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'My message is one of empowerment and independence'

By Arthur J Pais
Last updated on: May 20, 2009 15:12 IST
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Get Ahead presents an interview with six Indian-origin youngsters who won prestigious fellowships in the United States.

The Paul & Daisy Soros Fellowships for New Americans gives out 30 grants to deserving candidates each year on a nationally competitive basis; this year, the Indian-American community garnered six, which translates into a maximum funding of $36,000 per candidate.

Here, first-year Harvard medical student Shantanu Gaur, 22, discusses how he came to win the prestigious grant and what he intends to do with the money.

Every semester, math Professor Abhay Gaur's new students are confused by his fair complexion, atypically short Indian last name and impeccable sense of fashion, says his son Shantanu Gaur.

'So Dr Gaur, are you Italian? Jewish? Greek? Maybe a mix?,' the professor has been asked, writes Shantanu in his Fellowship essay.

'A mix of sorts,' his father tells the students at Duquesne University, Pittsburgh. 'I'm Indian-American. How was last night's homework?'

His father cherishes these conversations, Shantanu Gaur writes, 'because they are an indication of how far he has come.'

His parents battled hostile relatives in India who scorned them for earning degrees rather than money. His father and mother Vandana, a leader in the merchandising division of Proctor and Gamble, came to America with an open mind that they transmitted to their children.

Gaur plans a career as a physician-scientist. He has a BS in biology from Harvard University, where he graduated summa cum laude with election to Phi Beta Kappa, and is a first-year medical student at Harvard Medical School. As a sophomore in college, he co-authored a paper in human molecular genetics, his bio notes, and recently cracked a major problem in the field of cell biology, earning a first-authorship in an article submitted to Nature.

'I felt proud that my parents' marriage was not arranged, that they encouraged me to play sports (I was the only Indian American to play competitive soccer in western Pennsylvania, maintaining that distinction through high school) and that I could feel free to discuss any aspect of my life with them -- even my non-Indian girlfriends -- without fear of reprisals,' he writes.

His parents, he says, had a sense of adventure that in practical terms meant taking the initiative and not being scared of failure -- lessons he has kept firmly in mind while tackling anything new.

Thus, in addition to his studies, he made time to co-found the Harvard Online Pharmacy Project (HOPP); founded the Harvard Undergraduate Research Symposium (HURS), and jump-started the Harvard Cricket Club. His passion for cricket is derived from his father.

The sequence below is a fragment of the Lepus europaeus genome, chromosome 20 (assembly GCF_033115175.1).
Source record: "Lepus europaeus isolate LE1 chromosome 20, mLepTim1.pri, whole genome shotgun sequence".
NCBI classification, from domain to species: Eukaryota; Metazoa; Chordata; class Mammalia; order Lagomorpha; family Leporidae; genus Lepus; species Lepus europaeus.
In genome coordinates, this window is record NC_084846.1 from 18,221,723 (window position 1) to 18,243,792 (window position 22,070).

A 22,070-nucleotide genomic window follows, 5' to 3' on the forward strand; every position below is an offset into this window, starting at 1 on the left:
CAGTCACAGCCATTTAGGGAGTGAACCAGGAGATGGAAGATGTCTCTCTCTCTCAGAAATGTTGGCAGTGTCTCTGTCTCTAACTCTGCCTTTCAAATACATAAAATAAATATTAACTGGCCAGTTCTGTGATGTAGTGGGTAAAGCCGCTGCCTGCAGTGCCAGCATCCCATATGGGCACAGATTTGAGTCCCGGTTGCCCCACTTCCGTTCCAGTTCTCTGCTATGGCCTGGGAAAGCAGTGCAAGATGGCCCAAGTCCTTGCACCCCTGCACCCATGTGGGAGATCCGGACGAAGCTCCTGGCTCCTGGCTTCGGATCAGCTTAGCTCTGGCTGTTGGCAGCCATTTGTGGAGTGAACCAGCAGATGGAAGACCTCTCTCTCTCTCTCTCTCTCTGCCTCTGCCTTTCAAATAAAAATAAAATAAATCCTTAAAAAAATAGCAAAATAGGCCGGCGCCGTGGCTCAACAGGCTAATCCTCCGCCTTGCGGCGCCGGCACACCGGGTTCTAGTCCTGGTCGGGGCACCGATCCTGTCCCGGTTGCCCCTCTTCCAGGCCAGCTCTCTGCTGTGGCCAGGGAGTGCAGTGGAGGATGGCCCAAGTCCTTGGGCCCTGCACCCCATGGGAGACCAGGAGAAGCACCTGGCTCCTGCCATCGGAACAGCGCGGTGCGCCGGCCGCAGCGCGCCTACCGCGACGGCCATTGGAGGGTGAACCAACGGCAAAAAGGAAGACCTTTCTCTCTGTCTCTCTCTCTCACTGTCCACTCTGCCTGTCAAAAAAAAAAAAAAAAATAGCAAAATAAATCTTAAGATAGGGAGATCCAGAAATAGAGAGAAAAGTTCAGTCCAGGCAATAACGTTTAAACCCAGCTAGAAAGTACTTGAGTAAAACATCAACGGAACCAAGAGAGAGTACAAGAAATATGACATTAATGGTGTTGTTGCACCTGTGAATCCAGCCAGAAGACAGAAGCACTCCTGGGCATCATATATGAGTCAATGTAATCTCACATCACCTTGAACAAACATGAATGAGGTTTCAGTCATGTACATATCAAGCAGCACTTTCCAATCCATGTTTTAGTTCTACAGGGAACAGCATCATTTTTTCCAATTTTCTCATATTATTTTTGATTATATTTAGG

HURS was the first symposium of its kind at Harvard, and provided a venue for undergraduates to share their research with the Harvard and Boston communities. "Harvard is an institution where students come to study the world," he says, "but there was really no public venue for undergraduate students to display this research."

He solicited over 75 abstracts, assembled a board of ten senior faculty members to review submissions, and coded a HURS web site that accepted online applications. Many of his peers and faculty mentors as well as Harvard President Drew Faust and Provost Steven Hyman have commented that he had started a tradition at Harvard.

"I didn't think so," he confesses. "I had rediscovered a tradition of undergraduate research taken for granted at Harvard and transformed it into an opportunity to teach and educate our community."

Last year, he discovered a new outlet for his young teaching experience through HOPP. Though the law protects the rights of every American patient, in reality rogue pharmacies have been freely using the Internet to sell their wares. They also operate from outside America and swiftly change their names when confronted with a problem.

"I realised quite soon that my goal as a medical student and a future doctor and researcher is not only to protect Americans through education but also through medical awareness: healthy, educated Americans are empowered and can empower others," he says. He decided to be an activist against rogue internet pharmacies after reading about Ryan Haight and Justin Pearson, who died after overdosing on pain medications purchased online.

Current laws will punish rogue pharmacies but the problem has to be stopped right in the bud, he says, and not after the crime has been committed. The primary focus of HOPP is to outline a practical plan to cripple the network of rogue online pharmacies, and to educate young Americans and professionals in training on narcotic painkiller abuse. It will also provide a platform for renewed legislative action to address the lack of punitive surveillance of online drug commerce, he says.

Gaur says his experiences as a teacher remind him of a central concept from another long-standing interest of his: cell biology. "Every cell in our body communicates, senses, and grows through chemical signals. A so-called 'second messenger' is a molecule that, at low concentration, can activate a slew of other molecules termed 'downstream effectors' that amplify the message," he wrote in the essay.

"My own message is one of empowerment, health and independence. My downstream effectors are my students, patients, and fellow Americans protected under the Constitution. I am indeed a second messenger."

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Arthur J Pais